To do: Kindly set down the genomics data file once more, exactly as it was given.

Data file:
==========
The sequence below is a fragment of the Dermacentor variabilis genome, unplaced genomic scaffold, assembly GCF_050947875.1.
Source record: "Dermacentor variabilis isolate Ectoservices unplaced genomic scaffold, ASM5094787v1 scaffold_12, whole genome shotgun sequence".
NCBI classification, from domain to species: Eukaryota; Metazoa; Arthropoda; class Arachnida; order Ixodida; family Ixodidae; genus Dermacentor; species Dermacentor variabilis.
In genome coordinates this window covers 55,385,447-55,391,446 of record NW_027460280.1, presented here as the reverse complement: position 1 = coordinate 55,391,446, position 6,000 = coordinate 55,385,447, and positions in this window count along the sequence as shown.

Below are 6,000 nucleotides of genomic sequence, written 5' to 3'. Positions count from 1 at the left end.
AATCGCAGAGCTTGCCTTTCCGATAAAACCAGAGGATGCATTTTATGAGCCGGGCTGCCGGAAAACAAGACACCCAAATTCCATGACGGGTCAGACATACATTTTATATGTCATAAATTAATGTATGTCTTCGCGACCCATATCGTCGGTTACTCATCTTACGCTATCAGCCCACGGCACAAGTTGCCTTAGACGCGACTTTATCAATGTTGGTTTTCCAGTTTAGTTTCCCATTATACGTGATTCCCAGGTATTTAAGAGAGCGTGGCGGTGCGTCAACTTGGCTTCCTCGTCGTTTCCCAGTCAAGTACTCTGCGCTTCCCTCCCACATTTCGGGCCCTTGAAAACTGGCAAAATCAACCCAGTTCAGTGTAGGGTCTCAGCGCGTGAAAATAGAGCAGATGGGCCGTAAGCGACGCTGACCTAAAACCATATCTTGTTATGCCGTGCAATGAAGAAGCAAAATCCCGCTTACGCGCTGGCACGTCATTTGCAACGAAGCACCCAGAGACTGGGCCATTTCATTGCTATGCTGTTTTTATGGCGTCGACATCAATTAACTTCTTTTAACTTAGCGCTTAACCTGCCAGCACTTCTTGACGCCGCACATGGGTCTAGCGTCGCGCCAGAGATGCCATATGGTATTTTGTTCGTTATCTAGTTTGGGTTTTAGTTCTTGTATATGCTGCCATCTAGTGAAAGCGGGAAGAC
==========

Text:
The sequence below is a fragment of the Dermacentor variabilis genome, unplaced genomic scaffold, assembly GCF_050947875.1.
Source record: "Dermacentor variabilis isolate Ectoservices unplaced genomic scaffold, ASM5094787v1 scaffold_12, whole genome shotgun sequence".
NCBI classification, from domain to species: Eukaryota; Metazoa; Arthropoda; class Arachnida; order Ixodida; family Ixodidae; genus Dermacentor; species Dermacentor variabilis.
In genome coordinates this window covers 55,385,447-55,391,446 of record NW_027460280.1, presented here as the reverse complement: position 1 = coordinate 55,391,446, position 6,000 = coordinate 55,385,447, and positions in this window count along the sequence as shown.

Below are 6,000 nucleotides of genomic sequence, written 5' to 3'. Positions count from 1 at the left end.
AATCGCAGAGCTTGCCTTTCCGATAAAACCAGAGGATGCATTTTATGAGCCGGGCTGCCGGAAAACAAGACACCCAAATTCCATGACGGGTCAGACATACATTTTATATGTCATAAATTAATGTATGTCTTCGCGACCCATATCGTCGGTTACTCATCTTACGCTATCAGCCCACGGCACAAGTTGCCTTAGACGCGACTTTATCAATGTTGGTTTTCCAGTTTAGTTTCCCATTATACGTGATTCCCAGGTATTTAAGAGAGCGTGGCGGTGCGTCAACTTGGCTTCCTCGTCGTTTCCCAGTCAAGTACTCTGCGCTTCCCTCCCACATTTCGGGCCCTTGAAAACTGGCAAAATCAACCCAGTTCAGTGTAGGGTCTCAGCGCGTGAAAATAGAGCAGATGGGCCGTAAGCGACGCTGACCTAAAACCATATCTTGTTATGCCGTGCAATGAAGAAGCAAAATCCCGCTTACGCGCTGGCACGTCATTTGCAACGAAGCACCCAGAGACTGGGCCATTTCATTGCTATGCTGTTTTTATGGCGTCGACATCAATTAACTTCTTTTAACTTAGCGCTTAACCTGCCAGCACTTCTTGACGCCGCACATGGGTCTAGCGTCGCGCCAGAGATGCCATATGGTATTTTGTTCGTTATCTAGTTTGGGTTTTAGTTCTTGTATATGCTGCCATCTAGTGAAAGCGGGAAGAC